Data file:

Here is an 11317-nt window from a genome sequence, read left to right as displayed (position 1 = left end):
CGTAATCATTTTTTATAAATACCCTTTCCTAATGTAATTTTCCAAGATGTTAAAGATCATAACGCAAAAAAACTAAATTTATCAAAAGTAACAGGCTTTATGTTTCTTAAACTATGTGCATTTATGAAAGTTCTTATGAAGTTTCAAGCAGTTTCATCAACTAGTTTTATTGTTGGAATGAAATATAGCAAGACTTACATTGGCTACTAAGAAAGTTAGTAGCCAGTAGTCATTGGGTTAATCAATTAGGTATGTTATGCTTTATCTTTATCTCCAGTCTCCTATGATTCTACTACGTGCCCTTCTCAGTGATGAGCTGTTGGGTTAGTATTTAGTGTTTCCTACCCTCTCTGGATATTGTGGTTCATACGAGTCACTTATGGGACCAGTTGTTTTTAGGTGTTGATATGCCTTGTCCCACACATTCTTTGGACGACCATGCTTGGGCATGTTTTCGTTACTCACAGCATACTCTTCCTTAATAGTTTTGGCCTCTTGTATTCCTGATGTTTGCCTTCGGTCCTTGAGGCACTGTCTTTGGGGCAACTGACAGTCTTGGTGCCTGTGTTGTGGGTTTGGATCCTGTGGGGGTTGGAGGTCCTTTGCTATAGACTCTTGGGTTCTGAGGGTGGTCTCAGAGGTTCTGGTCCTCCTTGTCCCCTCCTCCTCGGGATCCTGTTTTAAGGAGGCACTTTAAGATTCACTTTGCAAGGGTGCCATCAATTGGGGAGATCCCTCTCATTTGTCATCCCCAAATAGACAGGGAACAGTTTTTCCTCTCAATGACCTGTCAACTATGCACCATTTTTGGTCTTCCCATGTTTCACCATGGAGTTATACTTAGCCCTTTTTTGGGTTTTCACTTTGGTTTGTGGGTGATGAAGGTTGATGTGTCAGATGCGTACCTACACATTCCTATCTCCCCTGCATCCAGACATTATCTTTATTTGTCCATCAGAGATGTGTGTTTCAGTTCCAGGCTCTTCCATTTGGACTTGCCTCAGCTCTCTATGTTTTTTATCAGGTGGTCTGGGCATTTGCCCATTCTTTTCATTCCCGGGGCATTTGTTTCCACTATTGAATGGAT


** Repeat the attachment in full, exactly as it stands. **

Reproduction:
Here is an 11317-nt window from a genome sequence, read left to right as displayed (position 1 = left end):
CGTAATCATTTTTTATAAATACCCTTTCCTAATGTAATTTTCCAAGATGTTAAAGATCATAACGCAAAAAAACTAAATTTATCAAAAGTAACAGGCTTTATGTTTCTTAAACTATGTGCATTTATGAAAGTTCTTATGAAGTTTCAAGCAGTTTCATCAACTAGTTTTATTGTTGGAATGAAATATAGCAAGACTTACATTGGCTACTAAGAAAGTTAGTAGCCAGTAGTCATTGGGTTAATCAATTAGGTATGTTATGCTTTATCTTTATCTCCAGTCTCCTATGATTCTACTACGTGCCCTTCTCAGTGATGAGCTGTTGGGTTAGTATTTAGTGTTTCCTACCCTCTCTGGATATTGTGGTTCATACGAGTCACTTATGGGACCAGTTGTTTTTAGGTGTTGATATGCCTTGTCCCACACATTCTTTGGACGACCATGCTTGGGCATGTTTTCGTTACTCACAGCATACTCTTCCTTAATAGTTTTGGCCTCTTGTATTCCTGATGTTTGCCTTCGGTCCTTGAGGCACTGTCTTTGGGGCAACTGACAGTCTTGGTGCCTGTGTTGTGGGTTTGGATCCTGTGGGGGTTGGAGGTCCTTTGCTATAGACTCTTGGGTTCTGAGGGTGGTCTCAGAGGTTCTGGTCCTCCTTGTCCCCTCCTCCTCGGGATCCTGTTTTAAGGAGGCACTTTAAGATTCACTTTGCAAGGGTGCCATCAATTGGGGAGATCCCTCTCATTTGTCATCCCCAAATAGACAGGGAACAGTTTTTCCTCTCAATGACCTGTCAACTATGCACCATTTTTGGTCTTCCCATGTTTCACCATGGAGTTATACTTAGCCCTTTTTTGGGTTTTCACTTTGGTTTGTGGGTGATGAAGGTTGATGTGTCAGATGCGTACCTACACATTCCTATCTCCCCTGCATCCAGACATTATCTTTATTTGTCCATCAGAGATGTGTGTTTCAGTTCCAGGCTCTTCCATTTGGACTTGCCTCAGCTCTCTATGTTTTTTATCAGGTGGTCTGGGCATTTGCCCATTCTTTTCATTCCCGGGGCATTTGTTTCCACTATTGAATGGAT